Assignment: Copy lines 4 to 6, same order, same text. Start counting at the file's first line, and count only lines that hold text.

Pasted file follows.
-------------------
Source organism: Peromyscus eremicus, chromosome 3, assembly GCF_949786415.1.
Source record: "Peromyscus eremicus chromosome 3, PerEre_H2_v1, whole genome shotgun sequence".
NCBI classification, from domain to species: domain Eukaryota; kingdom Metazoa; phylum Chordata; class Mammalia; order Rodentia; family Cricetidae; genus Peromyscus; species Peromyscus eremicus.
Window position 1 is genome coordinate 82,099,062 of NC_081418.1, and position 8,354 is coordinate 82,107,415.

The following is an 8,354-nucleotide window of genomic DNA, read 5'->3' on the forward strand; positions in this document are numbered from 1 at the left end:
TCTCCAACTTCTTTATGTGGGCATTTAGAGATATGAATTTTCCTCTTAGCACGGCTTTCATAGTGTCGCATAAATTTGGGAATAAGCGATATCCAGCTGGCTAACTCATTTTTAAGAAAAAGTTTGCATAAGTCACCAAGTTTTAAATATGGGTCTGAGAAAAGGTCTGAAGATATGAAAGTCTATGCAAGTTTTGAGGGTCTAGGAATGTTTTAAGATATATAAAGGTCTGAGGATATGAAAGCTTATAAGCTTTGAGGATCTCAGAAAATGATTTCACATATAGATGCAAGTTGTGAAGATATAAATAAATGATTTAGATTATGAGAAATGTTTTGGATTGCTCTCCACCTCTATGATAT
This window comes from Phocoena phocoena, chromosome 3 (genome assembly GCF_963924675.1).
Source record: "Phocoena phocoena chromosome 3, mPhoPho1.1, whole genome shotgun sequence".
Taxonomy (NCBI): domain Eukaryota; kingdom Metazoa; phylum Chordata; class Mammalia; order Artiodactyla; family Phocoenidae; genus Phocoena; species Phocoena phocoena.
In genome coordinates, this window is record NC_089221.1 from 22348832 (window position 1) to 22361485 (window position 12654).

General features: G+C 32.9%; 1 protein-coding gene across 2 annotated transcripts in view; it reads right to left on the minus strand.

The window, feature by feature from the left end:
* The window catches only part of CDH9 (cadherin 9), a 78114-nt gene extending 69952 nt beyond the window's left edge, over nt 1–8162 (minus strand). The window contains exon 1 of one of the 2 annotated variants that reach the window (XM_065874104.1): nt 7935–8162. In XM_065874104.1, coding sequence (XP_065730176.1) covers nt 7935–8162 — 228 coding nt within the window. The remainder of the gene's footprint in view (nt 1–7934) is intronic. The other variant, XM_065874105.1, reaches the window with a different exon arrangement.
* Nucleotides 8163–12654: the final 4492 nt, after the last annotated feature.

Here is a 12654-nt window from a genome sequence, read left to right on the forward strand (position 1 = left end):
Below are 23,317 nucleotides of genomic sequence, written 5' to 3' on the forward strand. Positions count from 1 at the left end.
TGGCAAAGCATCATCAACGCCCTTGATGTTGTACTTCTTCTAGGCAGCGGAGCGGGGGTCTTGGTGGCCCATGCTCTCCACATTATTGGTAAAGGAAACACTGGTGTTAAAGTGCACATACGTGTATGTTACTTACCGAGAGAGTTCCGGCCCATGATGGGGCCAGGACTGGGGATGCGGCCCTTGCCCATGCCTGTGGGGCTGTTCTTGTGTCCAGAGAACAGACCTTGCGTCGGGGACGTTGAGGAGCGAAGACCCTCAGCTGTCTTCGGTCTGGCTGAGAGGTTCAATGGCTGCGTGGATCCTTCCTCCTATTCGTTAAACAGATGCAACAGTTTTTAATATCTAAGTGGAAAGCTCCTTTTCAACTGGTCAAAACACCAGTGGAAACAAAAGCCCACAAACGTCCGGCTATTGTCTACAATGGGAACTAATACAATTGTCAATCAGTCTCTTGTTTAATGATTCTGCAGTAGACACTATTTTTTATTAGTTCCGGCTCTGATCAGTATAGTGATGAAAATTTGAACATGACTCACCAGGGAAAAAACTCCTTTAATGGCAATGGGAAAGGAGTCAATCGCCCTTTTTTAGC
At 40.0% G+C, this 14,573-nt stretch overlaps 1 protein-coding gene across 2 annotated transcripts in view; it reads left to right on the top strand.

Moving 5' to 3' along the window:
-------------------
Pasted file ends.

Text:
Window position 1 is genome coordinate 82,099,062 of NC_081418.1, and position 8,354 is coordinate 82,107,415.

The following is an 8,354-nucleotide window of genomic DNA, read 5'->3' on the forward strand; positions in this document are numbered from 1 at the left end:
TCTCCAACTTCTTTATGTGGGCATTTAGAGATATGAATTTTCCTCTTAGCACGGCTTTCATAGTGTCGCATAAATTTGGGAATAAGCGATATCCAGCTGGCTAACTCATTTTTAAGAAAAAGTTTGCATAAGTCACCAAGTTTTAAATATGGGTCTGAGAAAAGGTCTGAAGATATGAAAGTCTATGCAAGTTTTGAGGGTCTAGGAATGTTTTAAGATATATAAAGGTCTGAGGATATGAAAGCTTATAAGCTTTGAGGATCTCAGAAAATGATTTCACATATAGATGCAAGTTGTGAAGATATAAATAAATGATTTAGATTATGAGAAATGTTTTGGATTGCTCTCCACCTCTATGATAT